WASHINGTON — The Supreme Court declined Monday to stop the Trump administration from resuming executions of federal inmates who have exhausted their death penalty appeals.
At the direction of Attorney General William Barr, the Bureau of Prisons scheduled four executions beginning July 13. They were originally scheduled for last year, but a federal judge put a hold on the plan. A federal appeals court lifted that ban, and now the Supreme Court has declined to further delay them.
Barr's order directed prison officials to begin carrying out the first lethal injections in the federal system in 17 years. Court fights over the traditional three-drug method and a shortage of one of those drugs had brought federal executions to a halt. Barr ordered the use instead of a single drug — a powerful sedative.
In response to an inmate lawsuit, a federal judge ruled last year that Barr's order violated a law requiring federal executions to be carried out "in the manner prescribed by the law of the state in which the sentence is imposed." Because the states use the three-drug method, the judge said, Barr's order was invalid.
The Court of Appeals for the District of Columbia reversed the decision, holding that the law requires the federal government only to use the same general method of execution, not to follow the precise rules for carrying it out. Lawyers for three of the inmates scheduled for execution appealed to the Supreme Court and asked the justices to put the Bureau of Prisons' plan on hold until the justices decided whether to take up the case.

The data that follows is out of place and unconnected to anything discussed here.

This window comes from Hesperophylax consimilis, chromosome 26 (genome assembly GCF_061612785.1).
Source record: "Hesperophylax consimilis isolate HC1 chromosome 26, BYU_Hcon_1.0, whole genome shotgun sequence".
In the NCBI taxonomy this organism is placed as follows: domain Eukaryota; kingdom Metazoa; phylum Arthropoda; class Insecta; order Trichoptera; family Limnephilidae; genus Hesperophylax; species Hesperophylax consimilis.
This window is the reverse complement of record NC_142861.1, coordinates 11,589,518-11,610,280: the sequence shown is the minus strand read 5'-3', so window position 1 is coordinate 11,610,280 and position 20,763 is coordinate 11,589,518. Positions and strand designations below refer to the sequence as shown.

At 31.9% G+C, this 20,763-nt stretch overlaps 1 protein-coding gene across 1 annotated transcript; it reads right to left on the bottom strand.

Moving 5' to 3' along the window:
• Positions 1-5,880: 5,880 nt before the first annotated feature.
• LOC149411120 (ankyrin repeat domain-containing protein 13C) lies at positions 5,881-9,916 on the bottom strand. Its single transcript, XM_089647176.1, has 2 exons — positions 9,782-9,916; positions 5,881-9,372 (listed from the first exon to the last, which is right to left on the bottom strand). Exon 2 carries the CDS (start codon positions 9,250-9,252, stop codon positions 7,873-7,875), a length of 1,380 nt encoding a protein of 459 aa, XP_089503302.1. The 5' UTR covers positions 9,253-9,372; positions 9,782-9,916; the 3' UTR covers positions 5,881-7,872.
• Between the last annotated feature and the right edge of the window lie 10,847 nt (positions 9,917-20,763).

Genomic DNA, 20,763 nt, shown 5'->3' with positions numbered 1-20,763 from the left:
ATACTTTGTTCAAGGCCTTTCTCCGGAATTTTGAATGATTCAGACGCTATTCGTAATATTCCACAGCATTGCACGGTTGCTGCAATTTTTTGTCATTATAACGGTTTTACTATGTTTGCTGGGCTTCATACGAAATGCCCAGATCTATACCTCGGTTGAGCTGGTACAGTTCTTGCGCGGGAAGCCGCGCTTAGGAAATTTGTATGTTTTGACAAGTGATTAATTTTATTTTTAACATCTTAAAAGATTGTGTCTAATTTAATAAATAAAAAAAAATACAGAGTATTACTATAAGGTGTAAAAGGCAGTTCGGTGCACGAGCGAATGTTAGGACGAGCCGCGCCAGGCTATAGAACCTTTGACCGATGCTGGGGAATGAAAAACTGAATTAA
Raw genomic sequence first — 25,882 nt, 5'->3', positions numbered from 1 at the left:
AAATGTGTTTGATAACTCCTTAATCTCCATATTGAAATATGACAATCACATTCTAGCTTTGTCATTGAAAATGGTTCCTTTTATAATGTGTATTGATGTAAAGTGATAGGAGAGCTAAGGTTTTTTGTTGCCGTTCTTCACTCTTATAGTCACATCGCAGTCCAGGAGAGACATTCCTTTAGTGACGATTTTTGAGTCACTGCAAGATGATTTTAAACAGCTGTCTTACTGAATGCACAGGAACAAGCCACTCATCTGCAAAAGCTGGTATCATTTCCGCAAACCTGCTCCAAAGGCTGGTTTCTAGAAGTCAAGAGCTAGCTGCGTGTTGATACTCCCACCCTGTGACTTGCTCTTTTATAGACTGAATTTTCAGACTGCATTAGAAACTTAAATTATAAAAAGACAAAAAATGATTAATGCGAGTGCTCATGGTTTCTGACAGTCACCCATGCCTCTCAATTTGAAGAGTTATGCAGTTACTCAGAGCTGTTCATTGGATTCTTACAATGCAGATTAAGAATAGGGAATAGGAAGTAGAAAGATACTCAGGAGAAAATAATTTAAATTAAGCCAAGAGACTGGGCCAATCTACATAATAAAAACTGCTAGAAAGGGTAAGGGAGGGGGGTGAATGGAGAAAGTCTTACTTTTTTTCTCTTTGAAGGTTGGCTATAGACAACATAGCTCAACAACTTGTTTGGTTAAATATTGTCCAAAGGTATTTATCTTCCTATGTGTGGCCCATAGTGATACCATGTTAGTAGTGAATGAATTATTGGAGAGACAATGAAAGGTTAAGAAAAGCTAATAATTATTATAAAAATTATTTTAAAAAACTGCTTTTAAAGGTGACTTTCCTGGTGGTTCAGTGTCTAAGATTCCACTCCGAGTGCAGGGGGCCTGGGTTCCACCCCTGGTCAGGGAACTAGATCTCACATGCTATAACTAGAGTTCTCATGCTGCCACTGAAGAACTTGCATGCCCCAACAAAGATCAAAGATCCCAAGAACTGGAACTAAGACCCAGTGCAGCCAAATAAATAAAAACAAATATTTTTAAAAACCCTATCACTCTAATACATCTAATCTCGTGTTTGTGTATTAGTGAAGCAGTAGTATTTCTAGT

Prison officials scheduled the July 13 execution for Daniel Lewis Lee, a white supremacist who murdered a family of three, including an eight-year-old girl, by tying rocks to them and throwing them into the Illinois Bayou. The other three death row inmates were also convicted of especially brutal murders involving children.
The Department of Justice urged the Supreme Court not to impose a delay and to decline to take up the appeal, which it said would further postpone the scheduled executions for several more months. Solicitor General Noel Francisco said the court should deny "their claim that they should be permitted to continue litigating for another year or more in the hopes of dictating the precise details of their deaths — an opportunity they denied to the victims of their crimes."